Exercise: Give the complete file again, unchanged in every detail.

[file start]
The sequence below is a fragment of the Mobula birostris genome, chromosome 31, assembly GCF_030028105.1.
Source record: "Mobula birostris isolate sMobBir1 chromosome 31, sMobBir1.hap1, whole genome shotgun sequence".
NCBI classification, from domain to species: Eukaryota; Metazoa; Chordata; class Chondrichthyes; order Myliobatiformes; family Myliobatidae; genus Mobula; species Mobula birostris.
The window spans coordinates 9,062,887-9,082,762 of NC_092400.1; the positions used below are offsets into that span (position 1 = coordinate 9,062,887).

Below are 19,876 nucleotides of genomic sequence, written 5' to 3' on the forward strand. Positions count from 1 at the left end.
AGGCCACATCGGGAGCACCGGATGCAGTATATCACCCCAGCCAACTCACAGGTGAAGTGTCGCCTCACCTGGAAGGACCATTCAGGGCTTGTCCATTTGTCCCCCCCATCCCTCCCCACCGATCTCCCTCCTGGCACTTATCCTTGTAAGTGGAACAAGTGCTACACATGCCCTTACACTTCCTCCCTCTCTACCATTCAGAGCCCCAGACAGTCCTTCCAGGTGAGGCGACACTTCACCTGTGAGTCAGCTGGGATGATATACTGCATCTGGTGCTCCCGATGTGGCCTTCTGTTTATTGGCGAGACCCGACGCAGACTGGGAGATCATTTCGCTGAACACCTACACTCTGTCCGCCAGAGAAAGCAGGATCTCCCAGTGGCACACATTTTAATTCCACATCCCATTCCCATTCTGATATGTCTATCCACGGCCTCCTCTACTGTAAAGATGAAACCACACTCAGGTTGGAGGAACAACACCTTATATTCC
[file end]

The sequence below is a fragment of the Mobula birostris genome, chromosome 31, assembly GCF_030028105.1.
Source record: "Mobula birostris isolate sMobBir1 chromosome 31, sMobBir1.hap1, whole genome shotgun sequence".
NCBI classification, from domain to species: Eukaryota; Metazoa; Chordata; class Chondrichthyes; order Myliobatiformes; family Myliobatidae; genus Mobula; species Mobula birostris.
The window spans coordinates 9,062,887-9,082,762 of NC_092400.1; the positions used below are offsets into that span (position 1 = coordinate 9,062,887).

Below are 19,876 nucleotides of genomic sequence, written 5' to 3' on the forward strand. Positions count from 1 at the left end.
AGGCCACATCGGGAGCACCGGATGCAGTATATCACCCCAGCCAACTCACAGGTGAAGTGTCGCCTCACCTGGAAGGACCATTCAGGGCTTGTCCATTTGTCCCCCCCATCCCTCCCCACCGATCTCCCTCCTGGCACTTATCCTTGTAAGTGGAACAAGTGCTACACATGCCCTTACACTTCCTCCCTCTCTACCATTCAGAGCCCCAGACAGTCCTTCCAGGTGAGGCGACACTTCACCTGTGAGTCAGCTGGGATGATATACTGCATCTGGTGCTCCCGATGTGGCCTTCTGTTTATTGGCGAGACCCGACGCAGACTGGGAGATCATTTCGCTGAACACCTACACTCTGTCCGCCAGAGAAAGCAGGATCTCCCAGTGGCACACATTTTAATTCCACATCCCATTCCCATTCTGATATGTCTATCCACGGCCTCCTCTACTGTAAAGATGAAACCACACTCAGGTTGGAGGAACAACACCTTATATTCC